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Thread: How was your week ?

  1. #281
    Forums Member Olderon's Avatar
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    Hi, gang.

    Thanks to the excellent skills of the Cardiac Catheterization crew @ Concord Hospital, I pulled through the deeply personal inter-vascular exploration with a success rate of 100%. My aortic valve was found to be worthy of replacement, and the necessary veins and arteries to support this effort seem to be adequate.

    Interestingly, a previous bypass surgery done twenty years ago was only 50% successful, as one of the two bypasses has all but occluded. Ironically and fortunately for my heart, the artery bypassed had since opened leaving my heart fully supplied with the necessary oxygen and nutrients to keep it ticking. Therefore, the replacement of the now mostly defunct aortic valve is a "go".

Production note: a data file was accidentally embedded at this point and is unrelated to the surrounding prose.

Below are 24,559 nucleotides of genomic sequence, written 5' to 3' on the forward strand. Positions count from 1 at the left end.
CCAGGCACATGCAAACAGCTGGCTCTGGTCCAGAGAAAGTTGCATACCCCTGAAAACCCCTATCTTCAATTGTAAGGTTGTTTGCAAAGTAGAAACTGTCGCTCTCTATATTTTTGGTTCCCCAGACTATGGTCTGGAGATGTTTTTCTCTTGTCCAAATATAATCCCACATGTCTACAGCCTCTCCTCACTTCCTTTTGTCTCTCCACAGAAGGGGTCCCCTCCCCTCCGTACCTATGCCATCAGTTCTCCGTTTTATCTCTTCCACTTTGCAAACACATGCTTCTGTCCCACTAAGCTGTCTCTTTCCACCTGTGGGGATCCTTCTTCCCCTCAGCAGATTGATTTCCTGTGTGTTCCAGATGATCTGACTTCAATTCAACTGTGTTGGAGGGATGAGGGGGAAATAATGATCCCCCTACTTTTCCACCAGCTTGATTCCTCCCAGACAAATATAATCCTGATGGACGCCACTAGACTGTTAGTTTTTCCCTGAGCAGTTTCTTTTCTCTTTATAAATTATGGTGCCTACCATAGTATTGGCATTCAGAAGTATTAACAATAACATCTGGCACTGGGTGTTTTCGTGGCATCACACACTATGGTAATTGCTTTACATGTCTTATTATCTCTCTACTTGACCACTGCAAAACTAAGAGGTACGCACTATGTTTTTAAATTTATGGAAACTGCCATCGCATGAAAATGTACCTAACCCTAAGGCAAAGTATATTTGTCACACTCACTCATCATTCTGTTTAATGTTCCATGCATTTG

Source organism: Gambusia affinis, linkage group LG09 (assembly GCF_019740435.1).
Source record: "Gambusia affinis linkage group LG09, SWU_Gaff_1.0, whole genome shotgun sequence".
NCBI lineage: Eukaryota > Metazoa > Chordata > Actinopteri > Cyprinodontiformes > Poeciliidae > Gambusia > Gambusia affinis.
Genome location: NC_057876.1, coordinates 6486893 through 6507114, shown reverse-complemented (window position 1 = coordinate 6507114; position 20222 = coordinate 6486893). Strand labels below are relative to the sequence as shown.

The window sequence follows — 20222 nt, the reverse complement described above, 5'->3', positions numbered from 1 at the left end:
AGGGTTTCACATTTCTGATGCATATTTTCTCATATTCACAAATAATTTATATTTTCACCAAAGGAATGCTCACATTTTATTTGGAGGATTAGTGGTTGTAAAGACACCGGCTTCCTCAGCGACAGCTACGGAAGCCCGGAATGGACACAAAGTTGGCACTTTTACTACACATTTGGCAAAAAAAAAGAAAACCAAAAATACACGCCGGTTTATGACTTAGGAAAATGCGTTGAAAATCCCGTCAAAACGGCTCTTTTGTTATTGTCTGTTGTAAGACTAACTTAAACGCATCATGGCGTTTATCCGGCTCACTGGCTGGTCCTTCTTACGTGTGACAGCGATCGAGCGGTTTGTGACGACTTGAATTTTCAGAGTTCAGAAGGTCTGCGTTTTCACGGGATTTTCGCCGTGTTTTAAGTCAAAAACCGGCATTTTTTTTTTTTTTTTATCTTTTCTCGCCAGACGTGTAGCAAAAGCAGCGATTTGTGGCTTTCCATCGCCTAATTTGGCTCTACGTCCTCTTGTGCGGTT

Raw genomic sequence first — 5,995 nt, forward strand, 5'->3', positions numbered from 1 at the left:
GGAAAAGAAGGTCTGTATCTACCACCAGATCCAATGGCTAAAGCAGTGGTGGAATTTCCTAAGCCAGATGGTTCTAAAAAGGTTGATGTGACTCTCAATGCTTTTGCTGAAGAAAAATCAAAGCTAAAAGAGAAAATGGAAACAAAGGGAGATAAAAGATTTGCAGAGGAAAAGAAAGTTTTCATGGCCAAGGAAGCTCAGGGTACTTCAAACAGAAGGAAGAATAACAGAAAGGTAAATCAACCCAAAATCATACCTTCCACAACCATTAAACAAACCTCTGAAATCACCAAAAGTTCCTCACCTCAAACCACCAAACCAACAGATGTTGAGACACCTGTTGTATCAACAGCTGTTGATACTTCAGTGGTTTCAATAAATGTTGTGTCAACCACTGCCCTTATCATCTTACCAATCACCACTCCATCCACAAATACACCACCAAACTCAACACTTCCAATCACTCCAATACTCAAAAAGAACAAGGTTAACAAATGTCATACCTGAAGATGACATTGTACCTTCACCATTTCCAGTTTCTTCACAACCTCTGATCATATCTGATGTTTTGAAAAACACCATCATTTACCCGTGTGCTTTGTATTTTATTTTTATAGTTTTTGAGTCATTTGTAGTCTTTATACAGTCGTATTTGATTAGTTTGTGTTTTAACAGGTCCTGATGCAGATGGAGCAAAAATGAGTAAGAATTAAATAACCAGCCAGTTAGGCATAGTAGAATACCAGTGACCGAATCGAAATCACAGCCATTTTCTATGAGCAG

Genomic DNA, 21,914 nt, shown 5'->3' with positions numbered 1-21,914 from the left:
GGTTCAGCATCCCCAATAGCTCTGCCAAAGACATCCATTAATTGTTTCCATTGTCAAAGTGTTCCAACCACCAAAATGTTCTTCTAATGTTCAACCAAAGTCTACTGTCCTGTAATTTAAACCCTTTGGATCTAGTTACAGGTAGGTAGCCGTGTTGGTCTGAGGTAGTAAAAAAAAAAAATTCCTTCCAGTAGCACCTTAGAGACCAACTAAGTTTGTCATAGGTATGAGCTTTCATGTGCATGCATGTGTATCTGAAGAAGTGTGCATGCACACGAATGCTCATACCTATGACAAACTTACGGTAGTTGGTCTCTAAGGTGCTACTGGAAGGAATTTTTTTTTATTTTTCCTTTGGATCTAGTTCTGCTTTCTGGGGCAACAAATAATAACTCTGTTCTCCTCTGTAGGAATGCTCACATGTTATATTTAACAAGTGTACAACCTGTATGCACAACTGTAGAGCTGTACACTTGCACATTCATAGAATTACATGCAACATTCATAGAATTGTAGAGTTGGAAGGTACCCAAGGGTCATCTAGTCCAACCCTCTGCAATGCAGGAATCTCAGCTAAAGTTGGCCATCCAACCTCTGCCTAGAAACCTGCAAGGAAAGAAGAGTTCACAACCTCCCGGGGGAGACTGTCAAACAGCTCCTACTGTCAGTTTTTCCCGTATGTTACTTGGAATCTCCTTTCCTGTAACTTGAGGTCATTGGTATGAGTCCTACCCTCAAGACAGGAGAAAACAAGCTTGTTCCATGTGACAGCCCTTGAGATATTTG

The process I hope to use is called The Transcatheter Aortic Valve Replacement process, which is described below for review by anyone interested:

    American Heart Association:

    https://newheartvalve.com/tavr-treat...iAAEgIFC_D_BwE

    Mayo Clinic:

    https://www.mayoclinic.org/tests-pro...t/pac-20384698

    The advantage of TAVR over open heart surgery is two fold: First it has a two day recovery period vs. two or more weeks with open heart. This one really appeals to me because my lawn grows to its maximum healthy length within three days. Secondly, if the TAVR valve fails it has similar warning properties to that of a native valve failure, which allows a good chance for another replacement.